The RASHBA challenges Rashi's explanation. If Rebbi Shimon agrees with the Chachamim in a case in which the writing and signing were separated by several days, presumably the reason why the Get is invalid is the same reason why the Chachamim invalidate a Get written during the day and signed at night. Since the Chachamim invalidate the Get in that case because of Peros, Rebbi Shimon also invalidates the Get, signed several days after it was written, because of Peros. Why does Rashi give an entirely different explanation?
Moreover, according to Rashi's explanation, Rebbi Shimon agrees with the Chachamim in this case that the Get is entirely invalid because it is considered a Get Yashan. However, a Get Yashan is invalid only l'Chatchilah, but b'Di'eved a woman may remarry based on a Get Yashan!
The Rashba rejects Rashi's explanation and writes instead that the reason why Rebbi Shimon agrees that the Get is invalid when several days separate between its writing and its giving is that perhaps in the interim the husband annulled the Get, and then he annulled the annulment. In such a case the Get cannot remove the right from the husband to the Peros of the wife's property from the time of its writing. Only when the writing is followed immediately by the giving does the writing of the Get remove the husband's right to the Peros.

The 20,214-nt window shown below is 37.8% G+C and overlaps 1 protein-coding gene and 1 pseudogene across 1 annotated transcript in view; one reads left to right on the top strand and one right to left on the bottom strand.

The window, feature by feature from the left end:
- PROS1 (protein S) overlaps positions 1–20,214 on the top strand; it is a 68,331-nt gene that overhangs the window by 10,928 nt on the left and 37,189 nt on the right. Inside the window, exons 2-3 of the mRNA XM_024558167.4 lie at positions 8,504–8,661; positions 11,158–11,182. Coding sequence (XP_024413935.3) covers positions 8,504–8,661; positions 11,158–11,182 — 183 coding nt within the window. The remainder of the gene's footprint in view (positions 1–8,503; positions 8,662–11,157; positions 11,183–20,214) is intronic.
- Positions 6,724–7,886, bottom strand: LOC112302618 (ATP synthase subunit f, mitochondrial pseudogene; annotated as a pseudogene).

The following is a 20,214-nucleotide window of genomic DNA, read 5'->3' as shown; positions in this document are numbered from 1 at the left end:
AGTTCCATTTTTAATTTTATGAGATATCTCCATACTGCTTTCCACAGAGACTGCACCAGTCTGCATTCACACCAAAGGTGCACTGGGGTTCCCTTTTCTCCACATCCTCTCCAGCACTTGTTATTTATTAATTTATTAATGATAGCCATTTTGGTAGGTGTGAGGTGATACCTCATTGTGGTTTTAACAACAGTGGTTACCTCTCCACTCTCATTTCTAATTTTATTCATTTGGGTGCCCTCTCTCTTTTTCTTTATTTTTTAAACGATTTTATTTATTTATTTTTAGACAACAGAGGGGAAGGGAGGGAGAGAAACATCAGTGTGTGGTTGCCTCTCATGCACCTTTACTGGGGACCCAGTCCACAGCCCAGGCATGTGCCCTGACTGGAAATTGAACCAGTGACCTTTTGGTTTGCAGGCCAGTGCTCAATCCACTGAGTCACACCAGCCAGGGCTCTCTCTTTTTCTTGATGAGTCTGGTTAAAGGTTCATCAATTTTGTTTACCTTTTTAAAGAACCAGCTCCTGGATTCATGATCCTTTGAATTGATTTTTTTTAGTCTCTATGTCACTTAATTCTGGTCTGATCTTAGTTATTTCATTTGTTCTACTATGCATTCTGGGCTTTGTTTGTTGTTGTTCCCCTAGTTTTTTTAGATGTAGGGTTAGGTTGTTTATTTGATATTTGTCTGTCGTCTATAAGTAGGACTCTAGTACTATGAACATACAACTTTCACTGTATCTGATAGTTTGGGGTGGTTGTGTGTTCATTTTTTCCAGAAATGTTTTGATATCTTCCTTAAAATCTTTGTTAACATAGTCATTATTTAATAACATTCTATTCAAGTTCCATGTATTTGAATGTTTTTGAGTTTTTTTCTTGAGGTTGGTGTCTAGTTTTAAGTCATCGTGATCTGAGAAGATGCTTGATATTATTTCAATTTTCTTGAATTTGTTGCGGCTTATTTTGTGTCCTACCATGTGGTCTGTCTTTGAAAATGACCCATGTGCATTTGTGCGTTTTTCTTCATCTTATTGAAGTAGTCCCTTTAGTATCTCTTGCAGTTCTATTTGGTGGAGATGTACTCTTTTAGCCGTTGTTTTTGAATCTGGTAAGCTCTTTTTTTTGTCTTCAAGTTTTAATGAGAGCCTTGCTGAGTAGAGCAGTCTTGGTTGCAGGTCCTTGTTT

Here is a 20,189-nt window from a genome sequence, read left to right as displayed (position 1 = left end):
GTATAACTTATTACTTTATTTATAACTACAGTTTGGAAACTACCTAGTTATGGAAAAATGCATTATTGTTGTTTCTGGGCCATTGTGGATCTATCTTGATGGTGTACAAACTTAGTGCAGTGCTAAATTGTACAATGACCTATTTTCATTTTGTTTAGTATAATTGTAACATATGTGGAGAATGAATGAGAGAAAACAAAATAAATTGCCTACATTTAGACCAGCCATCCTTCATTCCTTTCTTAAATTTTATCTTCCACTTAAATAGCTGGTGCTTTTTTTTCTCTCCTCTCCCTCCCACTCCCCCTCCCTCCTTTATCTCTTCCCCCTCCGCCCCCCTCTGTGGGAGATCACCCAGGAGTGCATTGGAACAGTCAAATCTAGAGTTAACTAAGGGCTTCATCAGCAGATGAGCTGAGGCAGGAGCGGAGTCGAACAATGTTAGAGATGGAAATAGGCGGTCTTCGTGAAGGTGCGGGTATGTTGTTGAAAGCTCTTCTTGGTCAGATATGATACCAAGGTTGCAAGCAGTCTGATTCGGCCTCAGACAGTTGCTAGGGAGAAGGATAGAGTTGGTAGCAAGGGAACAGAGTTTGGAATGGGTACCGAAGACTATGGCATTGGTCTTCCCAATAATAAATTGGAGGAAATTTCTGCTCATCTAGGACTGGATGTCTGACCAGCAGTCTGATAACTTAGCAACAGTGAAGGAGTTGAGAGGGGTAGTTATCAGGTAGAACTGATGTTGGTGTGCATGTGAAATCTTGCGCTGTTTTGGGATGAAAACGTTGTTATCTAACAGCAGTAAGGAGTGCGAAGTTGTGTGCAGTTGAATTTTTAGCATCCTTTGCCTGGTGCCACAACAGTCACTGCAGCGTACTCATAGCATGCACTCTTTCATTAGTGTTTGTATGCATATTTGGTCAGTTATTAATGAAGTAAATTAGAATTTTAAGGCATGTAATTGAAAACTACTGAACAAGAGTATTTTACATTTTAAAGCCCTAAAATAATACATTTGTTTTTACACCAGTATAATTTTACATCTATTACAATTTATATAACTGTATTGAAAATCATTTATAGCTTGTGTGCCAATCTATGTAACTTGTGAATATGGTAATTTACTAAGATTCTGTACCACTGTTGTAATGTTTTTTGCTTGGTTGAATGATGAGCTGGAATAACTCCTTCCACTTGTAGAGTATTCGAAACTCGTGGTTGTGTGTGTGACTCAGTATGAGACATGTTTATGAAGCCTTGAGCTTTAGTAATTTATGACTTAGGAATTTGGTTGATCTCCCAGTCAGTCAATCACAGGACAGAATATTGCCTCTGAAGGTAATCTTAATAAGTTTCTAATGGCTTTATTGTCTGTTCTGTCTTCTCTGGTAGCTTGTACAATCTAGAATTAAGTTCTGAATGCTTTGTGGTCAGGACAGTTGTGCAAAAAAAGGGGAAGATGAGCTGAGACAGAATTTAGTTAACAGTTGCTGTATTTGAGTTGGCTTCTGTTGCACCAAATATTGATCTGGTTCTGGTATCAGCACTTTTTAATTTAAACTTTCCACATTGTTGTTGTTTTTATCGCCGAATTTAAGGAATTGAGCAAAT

How will Rashi answer the questions of the Rashba?
ANSWER: RAV SHABSI YAGEL points out that Rashi actually may mean to say the same thing as the Rashba. Rashi understands that Rebbi Shimon invalidates the Get because of the concern for Peros, but he maintains that Bitul of the Get is not the reason why Rebbi Shimon agrees in this case that the husband does not lose the right to the Peros from the time of the Get's writing. As long as the Get was given eventually, the husband lost the right to the Peros from the time of the writing.
Rashi writes that Rebbi Shimon agrees in this case because the Get became a Get Yashan. A Get Yashan is unable to remove the husband's right to the Peros, because one is not supposed to use such a Get. A Get which one is not supposed to use does not have the power to remove the husband's right to the Peros at the time of its writing. It removes his right to the Peros only when it is actually given. According to Rashi's understanding of Rebbi Shimon, the concern that the Get is a Get Yashan indeed invalidates the Get even b'Di'eved with regard to removing the husband's right to the Peros. (Mordechai Zvi Dicker)